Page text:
One of my favourite lessons on graphs is when I use the floor of my classroom as the x–y plane. I fix an origin in the middle of the floor (in order to make sure negative coordinates are included). I use masking tape to represent the axes along the floor, with masking tape dashes marked on the axes at appropriate points. A little bit of movement of chairs can ensure that students are seated in rows and columns on the coordinate plane. I ask a few questions and then allow students to come up with some questions of their own. In my experience, things can advance at quite a rapid pace, and even expand into graphing inequality regions and quadratics. Below, you will see a mixture of my questions and some of the questions my students have come up with. I also use Geogebra (if you have not used it, this is one of my favourite free resources available to download at https://www.geogebra.org/) to represent some of the information simultaneously on the whiteboard. There is great scope for discussion about what is graphed on the board and this often results in student-led conclusions. For example, the students can see how the equation y = x + 2 is the same as, or shorthand for, ‘your y-coordinate is 2 more than your x-coordinate’.
Stand up if:
- you are the point (1, 2), (–1, 0), (–2, –1) etc.
- you are the origin
- your y-coordinate is 2 more than your x-coordinate
- your y-coordinate is 1
- your x-coordinate is 0
- you are on the line y = 2
- you are on the line x = –1
- you are on the line y = x
- you are on the line y = –x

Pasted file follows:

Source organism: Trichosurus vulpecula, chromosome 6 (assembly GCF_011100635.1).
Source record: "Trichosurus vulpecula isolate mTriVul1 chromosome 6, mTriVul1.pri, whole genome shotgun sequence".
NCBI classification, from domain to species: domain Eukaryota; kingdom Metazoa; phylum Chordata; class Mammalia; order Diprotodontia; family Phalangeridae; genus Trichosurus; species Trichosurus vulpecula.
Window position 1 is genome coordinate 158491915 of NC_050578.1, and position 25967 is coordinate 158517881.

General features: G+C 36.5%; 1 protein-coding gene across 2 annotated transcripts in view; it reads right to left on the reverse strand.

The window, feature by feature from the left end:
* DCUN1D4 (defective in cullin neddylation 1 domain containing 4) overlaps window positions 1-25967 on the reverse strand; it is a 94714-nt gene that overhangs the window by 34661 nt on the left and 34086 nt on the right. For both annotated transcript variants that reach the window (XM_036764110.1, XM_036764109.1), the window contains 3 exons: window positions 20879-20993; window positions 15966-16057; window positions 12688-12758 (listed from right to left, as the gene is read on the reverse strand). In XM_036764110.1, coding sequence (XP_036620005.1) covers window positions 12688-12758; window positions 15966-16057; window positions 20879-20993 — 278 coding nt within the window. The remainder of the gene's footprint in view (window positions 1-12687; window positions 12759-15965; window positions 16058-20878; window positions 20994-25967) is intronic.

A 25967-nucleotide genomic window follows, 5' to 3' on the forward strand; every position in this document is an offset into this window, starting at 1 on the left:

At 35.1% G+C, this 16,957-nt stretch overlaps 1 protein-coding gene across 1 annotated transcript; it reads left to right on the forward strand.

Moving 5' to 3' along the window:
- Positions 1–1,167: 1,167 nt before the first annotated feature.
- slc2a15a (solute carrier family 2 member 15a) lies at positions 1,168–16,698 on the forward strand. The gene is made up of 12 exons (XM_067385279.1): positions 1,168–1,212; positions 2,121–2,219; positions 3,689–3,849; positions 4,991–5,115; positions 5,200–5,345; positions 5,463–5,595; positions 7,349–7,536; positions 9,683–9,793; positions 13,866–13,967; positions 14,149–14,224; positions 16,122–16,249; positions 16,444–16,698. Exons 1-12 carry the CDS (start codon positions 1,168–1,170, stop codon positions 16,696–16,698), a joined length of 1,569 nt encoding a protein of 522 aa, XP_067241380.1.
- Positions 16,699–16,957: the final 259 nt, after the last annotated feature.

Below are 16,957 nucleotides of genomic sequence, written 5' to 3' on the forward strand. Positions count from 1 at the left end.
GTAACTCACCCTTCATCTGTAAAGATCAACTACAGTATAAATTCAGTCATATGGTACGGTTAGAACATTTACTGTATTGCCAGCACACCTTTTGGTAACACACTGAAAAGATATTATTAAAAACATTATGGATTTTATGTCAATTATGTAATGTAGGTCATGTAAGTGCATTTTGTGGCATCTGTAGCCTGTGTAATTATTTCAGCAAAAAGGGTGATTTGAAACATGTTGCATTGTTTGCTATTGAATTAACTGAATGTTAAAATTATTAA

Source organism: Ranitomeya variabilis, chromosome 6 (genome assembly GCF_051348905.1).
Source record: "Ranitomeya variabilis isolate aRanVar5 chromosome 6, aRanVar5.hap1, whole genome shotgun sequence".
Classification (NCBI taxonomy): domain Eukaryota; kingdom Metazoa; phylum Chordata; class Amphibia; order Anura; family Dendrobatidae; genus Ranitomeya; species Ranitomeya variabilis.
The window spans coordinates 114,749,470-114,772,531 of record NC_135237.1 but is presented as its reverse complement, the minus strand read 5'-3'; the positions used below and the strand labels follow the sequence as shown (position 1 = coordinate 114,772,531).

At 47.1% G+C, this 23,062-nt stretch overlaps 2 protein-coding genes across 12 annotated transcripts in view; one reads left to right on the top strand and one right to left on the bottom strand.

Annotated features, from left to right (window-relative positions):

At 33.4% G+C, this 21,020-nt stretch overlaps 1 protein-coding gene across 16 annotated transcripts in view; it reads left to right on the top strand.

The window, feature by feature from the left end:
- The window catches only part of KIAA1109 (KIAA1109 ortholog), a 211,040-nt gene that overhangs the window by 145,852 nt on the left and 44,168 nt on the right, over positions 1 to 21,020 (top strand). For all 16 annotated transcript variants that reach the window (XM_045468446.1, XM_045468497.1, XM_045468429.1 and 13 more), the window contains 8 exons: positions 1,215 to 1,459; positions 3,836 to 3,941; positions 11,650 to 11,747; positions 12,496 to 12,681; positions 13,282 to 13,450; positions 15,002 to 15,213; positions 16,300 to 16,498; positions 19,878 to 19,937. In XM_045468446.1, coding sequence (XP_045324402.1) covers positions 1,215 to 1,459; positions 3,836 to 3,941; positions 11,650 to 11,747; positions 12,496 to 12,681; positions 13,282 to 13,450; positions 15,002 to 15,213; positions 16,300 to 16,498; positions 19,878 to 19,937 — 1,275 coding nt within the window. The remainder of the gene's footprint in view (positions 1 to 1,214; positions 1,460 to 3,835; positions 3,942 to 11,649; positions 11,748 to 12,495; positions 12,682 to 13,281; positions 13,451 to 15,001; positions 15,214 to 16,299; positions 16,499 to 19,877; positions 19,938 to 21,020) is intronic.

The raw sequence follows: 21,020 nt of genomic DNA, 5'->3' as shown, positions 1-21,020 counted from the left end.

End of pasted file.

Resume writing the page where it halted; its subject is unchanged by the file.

- your x-coordinate is less than 2
- your y-coordinate is greater than –2
- you are a reflection of the point (2, 1) in the x-axis/line y = 2
- you are a translation of the point (0, –2) right 2 and ‘up’ 3 (with some discussion as to what up and down means)
- you are on the line y = x + 1
- you are on the line x + y = 2
- you are in the region y > x
- you are in the region y ≤ 1
- you are on the line y = 2x
- you are on the line y = 2x – 1
- the gradient of your line is 2 (this was a student’s suggestion and created a great deal of interesting debate along with ‘stand up if you are on a line parallel to y = 1’)
- you are on the curve y = x2
- you are the point where the line y = 1 crosses y = x + 2
Debbie Barton is a teacher, examiner and maths consultant with over 20 years’ experience. She’s written a number of books including Complete Mathematics for Cambridge Secondary 1. She also worked as a Gifted and Talented trainer and is passionate about ensuring able students are challenged with exciting stimulus.
One thought on “Graph yourself”
I really like your idea of teaching graphs to students by setting up an axis on the classroom floor. I believe that this allows the students to actively participate in the content which, I think, is very important in allowing students to understand key graphing concepts. I will have to remember to try this the next time I am teaching a graphing lesson.
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